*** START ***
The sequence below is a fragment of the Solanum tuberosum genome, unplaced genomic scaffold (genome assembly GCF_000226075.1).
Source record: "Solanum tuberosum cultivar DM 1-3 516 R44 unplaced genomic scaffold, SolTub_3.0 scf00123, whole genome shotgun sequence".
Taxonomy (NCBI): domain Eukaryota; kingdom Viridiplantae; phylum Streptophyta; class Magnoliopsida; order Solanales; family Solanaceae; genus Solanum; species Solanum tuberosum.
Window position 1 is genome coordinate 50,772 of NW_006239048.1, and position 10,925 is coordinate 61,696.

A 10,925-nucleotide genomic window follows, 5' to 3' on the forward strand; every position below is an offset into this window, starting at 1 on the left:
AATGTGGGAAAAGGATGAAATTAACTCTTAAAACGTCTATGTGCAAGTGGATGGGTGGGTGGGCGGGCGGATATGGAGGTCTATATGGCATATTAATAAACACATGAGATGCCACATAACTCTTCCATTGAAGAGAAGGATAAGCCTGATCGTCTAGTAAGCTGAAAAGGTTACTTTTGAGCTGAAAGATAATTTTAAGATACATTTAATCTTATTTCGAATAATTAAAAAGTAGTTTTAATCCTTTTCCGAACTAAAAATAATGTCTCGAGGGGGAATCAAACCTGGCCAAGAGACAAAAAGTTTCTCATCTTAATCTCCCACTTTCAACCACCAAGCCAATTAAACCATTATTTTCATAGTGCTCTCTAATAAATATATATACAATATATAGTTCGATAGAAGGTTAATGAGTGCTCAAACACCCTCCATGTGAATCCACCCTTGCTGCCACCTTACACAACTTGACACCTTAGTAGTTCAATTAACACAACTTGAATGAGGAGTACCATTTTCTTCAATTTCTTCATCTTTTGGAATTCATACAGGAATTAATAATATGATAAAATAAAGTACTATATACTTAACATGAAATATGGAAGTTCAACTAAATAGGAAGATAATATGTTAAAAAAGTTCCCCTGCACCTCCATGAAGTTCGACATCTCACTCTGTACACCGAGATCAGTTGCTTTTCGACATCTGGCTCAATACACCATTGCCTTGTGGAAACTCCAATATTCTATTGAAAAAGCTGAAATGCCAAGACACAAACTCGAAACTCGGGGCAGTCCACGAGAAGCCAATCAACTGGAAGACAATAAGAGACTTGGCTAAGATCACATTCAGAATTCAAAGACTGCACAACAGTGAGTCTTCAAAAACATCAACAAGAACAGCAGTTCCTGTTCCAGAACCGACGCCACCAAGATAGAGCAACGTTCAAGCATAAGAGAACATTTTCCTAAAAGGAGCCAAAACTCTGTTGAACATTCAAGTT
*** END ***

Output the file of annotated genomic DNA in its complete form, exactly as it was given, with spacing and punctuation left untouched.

The sequence below is a fragment of the Solanum tuberosum genome, unplaced genomic scaffold (genome assembly GCF_000226075.1).
Source record: "Solanum tuberosum cultivar DM 1-3 516 R44 unplaced genomic scaffold, SolTub_3.0 scf00123, whole genome shotgun sequence".
Taxonomy (NCBI): domain Eukaryota; kingdom Viridiplantae; phylum Streptophyta; class Magnoliopsida; order Solanales; family Solanaceae; genus Solanum; species Solanum tuberosum.
Window position 1 is genome coordinate 50,772 of NW_006239048.1, and position 10,925 is coordinate 61,696.

A 10,925-nucleotide genomic window follows, 5' to 3' on the forward strand; every position below is an offset into this window, starting at 1 on the left:
AATGTGGGAAAAGGATGAAATTAACTCTTAAAACGTCTATGTGCAAGTGGATGGGTGGGTGGGCGGGCGGATATGGAGGTCTATATGGCATATTAATAAACACATGAGATGCCACATAACTCTTCCATTGAAGAGAAGGATAAGCCTGATCGTCTAGTAAGCTGAAAAGGTTACTTTTGAGCTGAAAGATAATTTTAAGATACATTTAATCTTATTTCGAATAATTAAAAAGTAGTTTTAATCCTTTTCCGAACTAAAAATAATGTCTCGAGGGGGAATCAAACCTGGCCAAGAGACAAAAAGTTTCTCATCTTAATCTCCCACTTTCAACCACCAAGCCAATTAAACCATTATTTTCATAGTGCTCTCTAATAAATATATATACAATATATAGTTCGATAGAAGGTTAATGAGTGCTCAAACACCCTCCATGTGAATCCACCCTTGCTGCCACCTTACACAACTTGACACCTTAGTAGTTCAATTAACACAACTTGAATGAGGAGTACCATTTTCTTCAATTTCTTCATCTTTTGGAATTCATACAGGAATTAATAATATGATAAAATAAAGTACTATATACTTAACATGAAATATGGAAGTTCAACTAAATAGGAAGATAATATGTTAAAAAAGTTCCCCTGCACCTCCATGAAGTTCGACATCTCACTCTGTACACCGAGATCAGTTGCTTTTCGACATCTGGCTCAATACACCATTGCCTTGTGGAAACTCCAATATTCTATTGAAAAAGCTGAAATGCCAAGACACAAACTCGAAACTCGGGGCAGTCCACGAGAAGCCAATCAACTGGAAGACAATAAGAGACTTGGCTAAGATCACATTCAGAATTCAAAGACTGCACAACAGTGAGTCTTCAAAAACATCAACAAGAACAGCAGTTCCTGTTCCAGAACCGACGCCACCAAGATAGAGCAACGTTCAAGCATAAGAGAACATTTTCCTAAAAGGAGCCAAAACTCTGTTGAACATTCAAGTT